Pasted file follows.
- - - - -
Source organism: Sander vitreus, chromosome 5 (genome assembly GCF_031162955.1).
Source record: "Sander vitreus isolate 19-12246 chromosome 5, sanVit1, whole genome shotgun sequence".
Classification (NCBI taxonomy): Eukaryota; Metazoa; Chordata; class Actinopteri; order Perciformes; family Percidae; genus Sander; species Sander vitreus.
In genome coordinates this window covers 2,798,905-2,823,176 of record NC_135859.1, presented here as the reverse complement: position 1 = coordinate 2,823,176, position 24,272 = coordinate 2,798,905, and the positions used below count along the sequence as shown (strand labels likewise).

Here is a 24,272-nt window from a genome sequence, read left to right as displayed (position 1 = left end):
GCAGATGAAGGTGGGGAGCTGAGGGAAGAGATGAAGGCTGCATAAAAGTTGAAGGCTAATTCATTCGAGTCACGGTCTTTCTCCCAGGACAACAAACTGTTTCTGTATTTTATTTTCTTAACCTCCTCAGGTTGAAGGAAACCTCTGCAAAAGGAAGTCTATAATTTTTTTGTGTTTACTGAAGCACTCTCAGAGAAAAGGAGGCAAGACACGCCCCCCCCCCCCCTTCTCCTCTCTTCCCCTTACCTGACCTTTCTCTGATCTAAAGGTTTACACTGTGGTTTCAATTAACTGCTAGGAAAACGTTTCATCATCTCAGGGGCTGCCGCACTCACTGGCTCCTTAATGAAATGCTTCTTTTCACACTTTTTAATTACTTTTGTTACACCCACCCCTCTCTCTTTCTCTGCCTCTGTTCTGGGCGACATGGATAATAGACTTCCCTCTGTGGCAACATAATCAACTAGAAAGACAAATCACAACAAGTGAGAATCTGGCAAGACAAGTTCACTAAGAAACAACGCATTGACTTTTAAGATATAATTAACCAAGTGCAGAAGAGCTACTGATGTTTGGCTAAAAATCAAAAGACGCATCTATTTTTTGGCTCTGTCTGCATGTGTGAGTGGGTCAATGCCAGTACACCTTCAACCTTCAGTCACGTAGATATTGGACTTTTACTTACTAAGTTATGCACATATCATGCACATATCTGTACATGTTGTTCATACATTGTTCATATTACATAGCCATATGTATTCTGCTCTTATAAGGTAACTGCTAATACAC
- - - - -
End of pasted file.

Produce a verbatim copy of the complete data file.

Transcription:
Source organism: Sander vitreus, chromosome 5 (genome assembly GCF_031162955.1).
Source record: "Sander vitreus isolate 19-12246 chromosome 5, sanVit1, whole genome shotgun sequence".
Classification (NCBI taxonomy): Eukaryota; Metazoa; Chordata; class Actinopteri; order Perciformes; family Percidae; genus Sander; species Sander vitreus.
In genome coordinates this window covers 2,798,905-2,823,176 of record NC_135859.1, presented here as the reverse complement: position 1 = coordinate 2,823,176, position 24,272 = coordinate 2,798,905, and the positions used below count along the sequence as shown (strand labels likewise).

Here is a 24,272-nt window from a genome sequence, read left to right as displayed (position 1 = left end):
GCAGATGAAGGTGGGGAGCTGAGGGAAGAGATGAAGGCTGCATAAAAGTTGAAGGCTAATTCATTCGAGTCACGGTCTTTCTCCCAGGACAACAAACTGTTTCTGTATTTTATTTTCTTAACCTCCTCAGGTTGAAGGAAACCTCTGCAAAAGGAAGTCTATAATTTTTTTGTGTTTACTGAAGCACTCTCAGAGAAAAGGAGGCAAGACACGCCCCCCCCCCCCCTTCTCCTCTCTTCCCCTTACCTGACCTTTCTCTGATCTAAAGGTTTACACTGTGGTTTCAATTAACTGCTAGGAAAACGTTTCATCATCTCAGGGGCTGCCGCACTCACTGGCTCCTTAATGAAATGCTTCTTTTCACACTTTTTAATTACTTTTGTTACACCCACCCCTCTCTCTTTCTCTGCCTCTGTTCTGGGCGACATGGATAATAGACTTCCCTCTGTGGCAACATAATCAACTAGAAAGACAAATCACAACAAGTGAGAATCTGGCAAGACAAGTTCACTAAGAAACAACGCATTGACTTTTAAGATATAATTAACCAAGTGCAGAAGAGCTACTGATGTTTGGCTAAAAATCAAAAGACGCATCTATTTTTTGGCTCTGTCTGCATGTGTGAGTGGGTCAATGCCAGTACACCTTCAACCTTCAGTCACGTAGATATTGGACTTTTACTTACTAAGTTATGCACATATCATGCACATATCTGTACATGTTGTTCATACATTGTTCATATTACATAGCCATATGTATTCTGCTCTTATAAGGTAACTGCTAATACAC